Have Scientists Discovered A New Way To Treat Anxiety?

Recently, a U.S study came forward and published scientific results that showed that the source of anxious behaviour in mice could be turned on and off by targeting certain brain cells in the hippocampus, which is known as the brain region involved in regulating emotions.

Following the discovery, scientists were then able to switch off the cells in situations where the mice would otherwise feel anxious as a result, prevent them from eliciting the anxious response of avoiding the dangerous area or running away to a safer area.

Recently, researchers have made yet another massive break-through regarding the mental health concern, with the discovery of a potential new treatment. As we know, the human body is designed to deal with stress in a “fight or flight” type of response that helps your body and mind prepare to either defend yourself from a threat or get away from stressors. Typically, this kind of response reverses once the danger is over, but the over-use of this stress response can also end up causing what we identify as anxiety.

Anxiety disorders are now quite widespread and common in today’s society. The current numbers tally to there being a total of one in four people that have an incident in their lifetime, the severity of which has the potential to range from manageable to debilitating.

So how can we treat anxiety? According to researchers, it’s possible to treat anxiety and decrease it altogether by turning the stress back down to a level where you can use the resources that you are wasting on the flight or fight response to do so on other essential things in whatever situation. In order to do so, the U of A team has since identified a new pathway in the brain that could be an ideal target for a drug to reduce the symptoms of anxiety.

“It’s a whole new way of looking at how anxiety can be regulated. It gives us a great deal of hope in terms of finding new avenues for treatment,” said William Colmers, a University of Alberta professor in the Department of Pharmacology.

To do this, Colmers had to first study the stress hormone, a peptide called corticotropin-releasing hormone, and the anti-stress hormone that stops the cycle, called neuropeptide-Y. What’s neuropeptide-y? NPY is a brain chemical messenger that the Colmers lab has studied in relation to epilepsy and appetite. As a result, Colmers is now investigating how the hormone affects a stress-sensitive part of the brain called the amygdala and its action in reversing stress symptoms and responses.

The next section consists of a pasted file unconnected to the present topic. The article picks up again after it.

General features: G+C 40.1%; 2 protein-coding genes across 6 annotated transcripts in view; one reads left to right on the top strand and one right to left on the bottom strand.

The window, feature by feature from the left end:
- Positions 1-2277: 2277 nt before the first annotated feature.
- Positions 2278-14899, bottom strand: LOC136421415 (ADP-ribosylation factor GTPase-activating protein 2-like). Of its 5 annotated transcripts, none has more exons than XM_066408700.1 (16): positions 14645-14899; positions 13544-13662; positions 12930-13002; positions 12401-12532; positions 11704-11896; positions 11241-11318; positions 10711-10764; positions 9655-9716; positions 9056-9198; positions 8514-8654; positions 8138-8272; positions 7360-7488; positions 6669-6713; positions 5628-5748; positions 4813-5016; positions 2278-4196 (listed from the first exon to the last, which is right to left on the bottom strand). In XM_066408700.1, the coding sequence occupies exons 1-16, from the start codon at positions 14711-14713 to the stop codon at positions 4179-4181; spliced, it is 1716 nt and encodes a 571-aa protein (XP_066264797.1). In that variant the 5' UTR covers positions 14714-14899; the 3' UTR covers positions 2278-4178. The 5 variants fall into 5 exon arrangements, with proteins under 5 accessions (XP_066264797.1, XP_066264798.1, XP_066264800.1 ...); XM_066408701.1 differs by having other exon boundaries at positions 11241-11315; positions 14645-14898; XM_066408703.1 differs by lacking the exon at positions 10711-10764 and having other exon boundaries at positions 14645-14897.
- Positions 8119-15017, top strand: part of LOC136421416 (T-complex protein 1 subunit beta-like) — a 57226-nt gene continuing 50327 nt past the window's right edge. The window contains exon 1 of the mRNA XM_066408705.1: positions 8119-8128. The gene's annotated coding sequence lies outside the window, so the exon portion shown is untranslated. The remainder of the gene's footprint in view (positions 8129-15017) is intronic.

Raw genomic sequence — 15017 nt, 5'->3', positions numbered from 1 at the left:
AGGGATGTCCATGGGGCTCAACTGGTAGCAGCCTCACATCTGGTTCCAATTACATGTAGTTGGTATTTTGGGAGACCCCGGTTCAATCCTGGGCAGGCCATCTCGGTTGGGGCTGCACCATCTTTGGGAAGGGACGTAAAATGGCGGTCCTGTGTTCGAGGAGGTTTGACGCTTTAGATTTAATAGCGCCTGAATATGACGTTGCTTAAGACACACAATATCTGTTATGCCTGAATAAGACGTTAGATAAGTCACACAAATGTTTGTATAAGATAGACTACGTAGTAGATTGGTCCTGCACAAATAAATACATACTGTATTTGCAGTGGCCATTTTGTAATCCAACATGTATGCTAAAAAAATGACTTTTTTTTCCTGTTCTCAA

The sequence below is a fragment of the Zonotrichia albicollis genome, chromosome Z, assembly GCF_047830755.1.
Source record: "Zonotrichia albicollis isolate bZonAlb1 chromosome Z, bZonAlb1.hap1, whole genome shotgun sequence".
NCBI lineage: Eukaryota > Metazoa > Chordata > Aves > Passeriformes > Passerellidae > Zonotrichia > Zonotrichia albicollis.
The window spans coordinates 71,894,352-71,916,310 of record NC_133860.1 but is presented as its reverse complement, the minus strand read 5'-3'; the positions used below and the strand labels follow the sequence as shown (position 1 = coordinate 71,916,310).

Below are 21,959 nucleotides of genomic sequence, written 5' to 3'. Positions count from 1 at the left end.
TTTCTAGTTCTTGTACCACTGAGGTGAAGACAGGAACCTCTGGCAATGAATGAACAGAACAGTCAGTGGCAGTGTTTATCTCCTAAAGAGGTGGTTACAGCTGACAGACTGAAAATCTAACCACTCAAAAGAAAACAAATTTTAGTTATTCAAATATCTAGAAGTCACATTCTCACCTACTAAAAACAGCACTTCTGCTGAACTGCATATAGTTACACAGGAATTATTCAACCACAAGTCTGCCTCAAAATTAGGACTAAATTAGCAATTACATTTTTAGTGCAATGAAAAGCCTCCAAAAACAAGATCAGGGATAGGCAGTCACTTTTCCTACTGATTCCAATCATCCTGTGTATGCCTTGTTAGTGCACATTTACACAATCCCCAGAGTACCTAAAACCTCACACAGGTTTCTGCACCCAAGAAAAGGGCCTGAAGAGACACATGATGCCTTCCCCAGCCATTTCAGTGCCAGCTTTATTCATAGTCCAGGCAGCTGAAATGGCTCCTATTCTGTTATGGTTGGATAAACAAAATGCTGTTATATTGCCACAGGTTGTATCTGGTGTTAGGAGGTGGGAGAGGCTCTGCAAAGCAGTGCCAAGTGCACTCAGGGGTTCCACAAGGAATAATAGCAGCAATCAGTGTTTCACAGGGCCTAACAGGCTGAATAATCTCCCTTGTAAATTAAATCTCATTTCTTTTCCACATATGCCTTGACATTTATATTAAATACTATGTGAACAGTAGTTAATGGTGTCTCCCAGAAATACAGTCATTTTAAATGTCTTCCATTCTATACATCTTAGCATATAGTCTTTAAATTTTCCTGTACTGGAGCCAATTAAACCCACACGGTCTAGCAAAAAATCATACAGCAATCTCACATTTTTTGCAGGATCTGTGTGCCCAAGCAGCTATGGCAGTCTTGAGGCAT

In the past, NPY has shown on numerous occasions that it has the ability to cause an animal to become less stressed, acting as an anxiolytic and reducing anxiety. The response to NPY can be observed by testing if the animal is more willing to interact with other animals it does not know, which can be a stressful experience for both animals and humans alike.

Activity in the output neurons of the amygdala signals fear or danger. Anything that slows their activity down causes anxiolysis (inhibiting anxiety). The stress hormone CRH increases the activity of these neurons, while NPY does the opposite, slowing down the firing of these neurons.

In a collaboration with Janice Urban’s laboratory at Rosalind Franklin University in North Chicago, IL, the U of A team tested to see how important it was for someone’s overall behaviour by using a small hairpin RNA, which can prevent the protein from being made by the nerve cell. They then used a tailored virus to get the nerve cells to produce the RNA that stops their normal production of the ion channel. The group found that within a week of inhibiting the protein, the animals were more likely to interact, and the change lasted for at least eight weeks.

While there isn’t a brand new medication that will 100% treat all cases of anxiety with a few doses, we’re at least a lot closer to really identifying and in-turn, producing a new medication, technique or otherwise to assist those around the world suffering with the condition.

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